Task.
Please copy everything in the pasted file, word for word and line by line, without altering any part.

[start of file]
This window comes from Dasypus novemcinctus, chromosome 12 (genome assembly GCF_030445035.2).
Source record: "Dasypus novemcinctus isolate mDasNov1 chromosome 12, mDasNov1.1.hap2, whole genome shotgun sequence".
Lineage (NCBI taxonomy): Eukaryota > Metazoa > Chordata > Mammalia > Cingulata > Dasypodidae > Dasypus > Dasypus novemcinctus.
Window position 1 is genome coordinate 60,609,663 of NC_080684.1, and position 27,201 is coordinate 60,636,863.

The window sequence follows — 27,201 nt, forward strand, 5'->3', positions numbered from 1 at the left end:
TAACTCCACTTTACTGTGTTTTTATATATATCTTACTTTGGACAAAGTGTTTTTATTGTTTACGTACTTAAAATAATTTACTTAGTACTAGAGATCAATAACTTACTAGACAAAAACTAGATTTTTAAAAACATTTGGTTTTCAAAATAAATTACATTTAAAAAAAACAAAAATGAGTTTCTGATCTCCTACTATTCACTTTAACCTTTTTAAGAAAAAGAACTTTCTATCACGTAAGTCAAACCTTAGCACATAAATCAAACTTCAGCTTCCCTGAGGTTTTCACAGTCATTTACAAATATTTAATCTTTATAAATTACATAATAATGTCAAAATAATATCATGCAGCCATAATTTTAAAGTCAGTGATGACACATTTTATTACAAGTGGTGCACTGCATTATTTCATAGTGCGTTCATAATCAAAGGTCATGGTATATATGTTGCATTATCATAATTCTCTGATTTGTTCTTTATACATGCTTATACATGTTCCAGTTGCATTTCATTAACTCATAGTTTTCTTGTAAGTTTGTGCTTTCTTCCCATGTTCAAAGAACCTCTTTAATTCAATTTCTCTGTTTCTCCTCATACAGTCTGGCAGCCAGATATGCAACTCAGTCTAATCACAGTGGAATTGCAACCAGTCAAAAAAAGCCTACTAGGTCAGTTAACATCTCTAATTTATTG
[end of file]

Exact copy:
This window comes from Dasypus novemcinctus, chromosome 12 (genome assembly GCF_030445035.2).
Source record: "Dasypus novemcinctus isolate mDasNov1 chromosome 12, mDasNov1.1.hap2, whole genome shotgun sequence".
Lineage (NCBI taxonomy): Eukaryota > Metazoa > Chordata > Mammalia > Cingulata > Dasypodidae > Dasypus > Dasypus novemcinctus.
Window position 1 is genome coordinate 60,609,663 of NC_080684.1, and position 27,201 is coordinate 60,636,863.

The window sequence follows — 27,201 nt, forward strand, 5'->3', positions numbered from 1 at the left end:
TAACTCCACTTTACTGTGTTTTTATATATATCTTACTTTGGACAAAGTGTTTTTATTGTTTACGTACTTAAAATAATTTACTTAGTACTAGAGATCAATAACTTACTAGACAAAAACTAGATTTTTAAAAACATTTGGTTTTCAAAATAAATTACATTTAAAAAAAACAAAAATGAGTTTCTGATCTCCTACTATTCACTTTAACCTTTTTAAGAAAAAGAACTTTCTATCACGTAAGTCAAACCTTAGCACATAAATCAAACTTCAGCTTCCCTGAGGTTTTCACAGTCATTTACAAATATTTAATCTTTATAAATTACATAATAATGTCAAAATAATATCATGCAGCCATAATTTTAAAGTCAGTGATGACACATTTTATTACAAGTGGTGCACTGCATTATTTCATAGTGCGTTCATAATCAAAGGTCATGGTATATATGTTGCATTATCATAATTCTCTGATTTGTTCTTTATACATGCTTATACATGTTCCAGTTGCATTTCATTAACTCATAGTTTTCTTGTAAGTTTGTGCTTTCTTCCCATGTTCAAAGAACCTCTTTAATTCAATTTCTCTGTTTCTCCTCATACAGTCTGGCAGCCAGATATGCAACTCAGTCTAATCACAGTGGAATTGCAACCAGTCAAAAAAAGCCTACTAGGTCAGTTAACATCTCTAATTTATTG